Initiated with the launch of IRS-1A on March 17, 1988, India’s IRS program has introduced a series of advanced indigenous remote-sensing satellites. IRS-1A’s launch cost was ₹7.5 crore, and the satellite served for over eight years. The program’s most recent addition, EOS-04, launched in February 2022, is a radar imaging satellite designed for applications in agriculture, forestry, hydrology, and flood mapping, with an approximate cost of ₹490 crore.

Mars Orbiter Mission (MOM)

The Red Planet: A picture of the planet Mars taken by Mars Colour Camera (MCC) onboard India’s Mars Orbiter Spacecraft. PTI Photo / (ISRO), June 19, 2017.

Launched on November 5, 2013, MOM was India’s inaugural mission to Mars. The mission utilised the PSLV-C25 launch vehicle and had a total cost of $73 million. MOM’s objectives included testing key technologies for interplanetary exploration and studying Mars’ surface and atmosphere. The mission has made significant contributions to our understanding of the Martian exosphere.

In summary, India’s space endeavours are characterised by cost-effective missions and significant achievements, establishing the country as a formidable player in the global space community. These milestones, achieved within budget constraints, reflect ISRO’s commitment to advancing space exploration while optimising resource efficiency.


  1. While the number of Indian students heading to the United Kingdom (U.K.) has increased, with Indians now forming the second largest cohort of foreign students, the number of those who manage to stay in that country by securing jobs or pursuing further studies has been poor in recent years. Data shows that in the U.K. of the Indian students who arrived in 2017, only 17% switched to work visas, while 5% managed to extend their study visas. In contrast, a majority of visas (76%) expired by 2022. Data also revealed that many Indians enrolled in colleges with low-quality courses, which hints at the reason behind the issue.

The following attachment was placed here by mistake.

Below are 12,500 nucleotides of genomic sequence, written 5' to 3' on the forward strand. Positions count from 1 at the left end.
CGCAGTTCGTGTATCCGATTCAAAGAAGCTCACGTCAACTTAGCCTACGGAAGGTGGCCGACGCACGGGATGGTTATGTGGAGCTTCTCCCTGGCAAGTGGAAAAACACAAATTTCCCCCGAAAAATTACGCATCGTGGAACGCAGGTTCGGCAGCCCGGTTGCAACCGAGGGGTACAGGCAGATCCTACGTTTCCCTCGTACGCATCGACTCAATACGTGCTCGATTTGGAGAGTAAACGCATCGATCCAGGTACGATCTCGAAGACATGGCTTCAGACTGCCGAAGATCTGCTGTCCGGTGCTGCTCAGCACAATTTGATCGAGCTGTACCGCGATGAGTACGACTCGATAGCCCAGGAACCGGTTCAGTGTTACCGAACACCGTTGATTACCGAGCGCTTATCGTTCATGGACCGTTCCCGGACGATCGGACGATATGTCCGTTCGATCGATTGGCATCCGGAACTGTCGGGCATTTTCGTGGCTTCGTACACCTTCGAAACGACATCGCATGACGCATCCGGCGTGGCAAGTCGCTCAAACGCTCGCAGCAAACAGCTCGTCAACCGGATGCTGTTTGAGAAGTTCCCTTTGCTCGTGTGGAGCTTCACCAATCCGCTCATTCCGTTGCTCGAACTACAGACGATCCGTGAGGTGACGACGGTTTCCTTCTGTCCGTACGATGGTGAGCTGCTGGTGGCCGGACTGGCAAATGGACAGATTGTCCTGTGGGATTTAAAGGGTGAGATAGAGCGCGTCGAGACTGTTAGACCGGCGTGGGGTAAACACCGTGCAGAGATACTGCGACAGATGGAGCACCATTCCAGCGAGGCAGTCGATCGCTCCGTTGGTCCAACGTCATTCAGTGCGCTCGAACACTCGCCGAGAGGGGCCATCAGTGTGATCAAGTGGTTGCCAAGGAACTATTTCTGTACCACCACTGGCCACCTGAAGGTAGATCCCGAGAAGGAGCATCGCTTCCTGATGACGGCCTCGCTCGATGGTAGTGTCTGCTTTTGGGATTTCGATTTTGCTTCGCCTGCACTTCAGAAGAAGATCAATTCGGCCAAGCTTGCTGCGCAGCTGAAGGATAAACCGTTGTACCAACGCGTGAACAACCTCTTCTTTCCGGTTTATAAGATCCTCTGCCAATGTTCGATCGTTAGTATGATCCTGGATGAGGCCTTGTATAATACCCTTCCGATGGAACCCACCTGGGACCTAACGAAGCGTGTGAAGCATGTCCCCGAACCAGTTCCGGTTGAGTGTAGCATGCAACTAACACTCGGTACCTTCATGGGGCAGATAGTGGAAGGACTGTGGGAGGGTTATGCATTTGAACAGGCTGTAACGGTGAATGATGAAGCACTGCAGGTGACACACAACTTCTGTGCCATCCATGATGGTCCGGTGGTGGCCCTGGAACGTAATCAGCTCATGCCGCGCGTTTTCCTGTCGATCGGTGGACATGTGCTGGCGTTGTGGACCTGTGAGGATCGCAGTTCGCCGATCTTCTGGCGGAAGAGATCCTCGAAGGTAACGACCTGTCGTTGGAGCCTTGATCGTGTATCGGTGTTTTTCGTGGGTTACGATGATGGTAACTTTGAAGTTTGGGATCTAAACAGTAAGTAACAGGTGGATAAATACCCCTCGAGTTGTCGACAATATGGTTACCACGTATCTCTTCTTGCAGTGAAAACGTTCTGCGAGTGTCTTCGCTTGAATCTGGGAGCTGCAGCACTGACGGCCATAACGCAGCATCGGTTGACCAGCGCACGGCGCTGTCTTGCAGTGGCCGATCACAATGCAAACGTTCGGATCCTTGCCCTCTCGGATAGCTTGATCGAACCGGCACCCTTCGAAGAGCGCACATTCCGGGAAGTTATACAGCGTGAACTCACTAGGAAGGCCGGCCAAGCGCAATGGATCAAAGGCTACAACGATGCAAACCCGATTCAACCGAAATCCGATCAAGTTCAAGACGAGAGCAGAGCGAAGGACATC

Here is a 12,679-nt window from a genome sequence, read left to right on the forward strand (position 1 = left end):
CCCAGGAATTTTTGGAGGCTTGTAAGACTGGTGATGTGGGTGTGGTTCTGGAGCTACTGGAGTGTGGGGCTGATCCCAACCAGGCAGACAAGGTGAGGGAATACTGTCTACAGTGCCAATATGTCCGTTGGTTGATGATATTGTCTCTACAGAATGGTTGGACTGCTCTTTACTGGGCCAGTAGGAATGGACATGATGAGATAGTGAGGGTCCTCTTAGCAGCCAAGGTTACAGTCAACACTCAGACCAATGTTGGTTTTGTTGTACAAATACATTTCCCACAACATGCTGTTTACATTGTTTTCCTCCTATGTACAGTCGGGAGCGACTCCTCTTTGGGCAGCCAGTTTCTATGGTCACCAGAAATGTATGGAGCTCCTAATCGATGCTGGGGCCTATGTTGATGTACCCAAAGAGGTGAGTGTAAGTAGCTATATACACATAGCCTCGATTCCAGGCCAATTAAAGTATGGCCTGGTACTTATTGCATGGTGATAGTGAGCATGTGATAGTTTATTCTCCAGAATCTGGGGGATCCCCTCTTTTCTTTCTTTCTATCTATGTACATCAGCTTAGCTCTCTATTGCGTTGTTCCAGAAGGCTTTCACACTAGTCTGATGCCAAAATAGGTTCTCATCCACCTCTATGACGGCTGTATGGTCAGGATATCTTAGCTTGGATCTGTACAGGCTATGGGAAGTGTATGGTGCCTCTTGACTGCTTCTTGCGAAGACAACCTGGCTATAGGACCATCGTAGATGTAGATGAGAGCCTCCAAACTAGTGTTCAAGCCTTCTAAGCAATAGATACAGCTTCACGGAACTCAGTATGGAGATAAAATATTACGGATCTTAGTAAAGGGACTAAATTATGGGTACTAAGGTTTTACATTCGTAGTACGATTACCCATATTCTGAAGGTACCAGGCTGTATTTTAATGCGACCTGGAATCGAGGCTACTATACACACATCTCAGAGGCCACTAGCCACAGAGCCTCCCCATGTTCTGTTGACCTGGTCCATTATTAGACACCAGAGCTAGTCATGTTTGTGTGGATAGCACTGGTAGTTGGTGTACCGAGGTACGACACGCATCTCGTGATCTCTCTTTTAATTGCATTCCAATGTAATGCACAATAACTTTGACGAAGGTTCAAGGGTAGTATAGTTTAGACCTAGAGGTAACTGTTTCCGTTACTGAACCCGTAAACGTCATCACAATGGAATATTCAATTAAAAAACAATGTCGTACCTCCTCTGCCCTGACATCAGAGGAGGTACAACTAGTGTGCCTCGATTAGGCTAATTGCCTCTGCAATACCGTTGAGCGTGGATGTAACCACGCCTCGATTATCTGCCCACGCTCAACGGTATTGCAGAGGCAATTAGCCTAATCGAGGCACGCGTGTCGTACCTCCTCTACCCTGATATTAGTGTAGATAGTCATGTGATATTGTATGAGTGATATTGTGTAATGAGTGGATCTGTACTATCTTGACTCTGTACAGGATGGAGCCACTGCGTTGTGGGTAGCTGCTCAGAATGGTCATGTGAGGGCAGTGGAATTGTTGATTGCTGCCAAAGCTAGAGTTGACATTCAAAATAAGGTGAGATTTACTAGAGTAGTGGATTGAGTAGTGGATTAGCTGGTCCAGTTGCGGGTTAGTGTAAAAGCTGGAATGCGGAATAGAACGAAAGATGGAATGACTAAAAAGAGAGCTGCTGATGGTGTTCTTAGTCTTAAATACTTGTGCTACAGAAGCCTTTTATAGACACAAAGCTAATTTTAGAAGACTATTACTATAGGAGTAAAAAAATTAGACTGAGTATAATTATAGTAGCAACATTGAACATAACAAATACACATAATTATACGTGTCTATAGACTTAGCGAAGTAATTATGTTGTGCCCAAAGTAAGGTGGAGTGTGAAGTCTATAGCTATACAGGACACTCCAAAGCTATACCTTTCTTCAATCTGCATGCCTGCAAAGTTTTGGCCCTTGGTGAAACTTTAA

2. As India celebrated its 76 years of Independence, the Data team looked at India’s relative growth when compared to other select countries. Data showed that of the 26 countries compared, India’s GDP per capita ranking of 24 remained unchanged between the 1960s and 2022. The country’s HDI ranking worsened by three ranks from 1950 to 2021 of the 31 countries compared.
  3. On July 10, the Centre filed an affidavit in the Supreme Court which said that since 2019, Jammu and Kashmir (J&K) has been witnessing an “unprecedented era of peace, progress and prosperity” after the dilution of Article 370. Data revealed that while civilian deaths have seen a downward trend, militant deaths have remained high since the major inflection point in 2016 when Hizbul Mujahideen commander Burhan Wani was killed. Notably, post-dilution, relatively peaceful districts such as Poonch and Rajouri in the Jammu region, have also seen sharp spikes in terrorism-related deaths.
  4. After physicists in South Korea reported that they had synthesised a material that was a superconductor at room temperature and ambient pressure on July 21, data shows how difficult it is to find such a material. The retraction of many number of claims of discovering a room-temperature superconductor after independent scrutiny is proof that it will be after such verification that the latest claim will be accepted.
  5. When online education platform, Unacademy, fired an instructor, Karan Sangwan, after a video of him talking to students about voting for educated candidates went viral, and the issue snowballed, Data showed that the controversy was much ado about nothing, as about 72% of the current MPs completed graduation.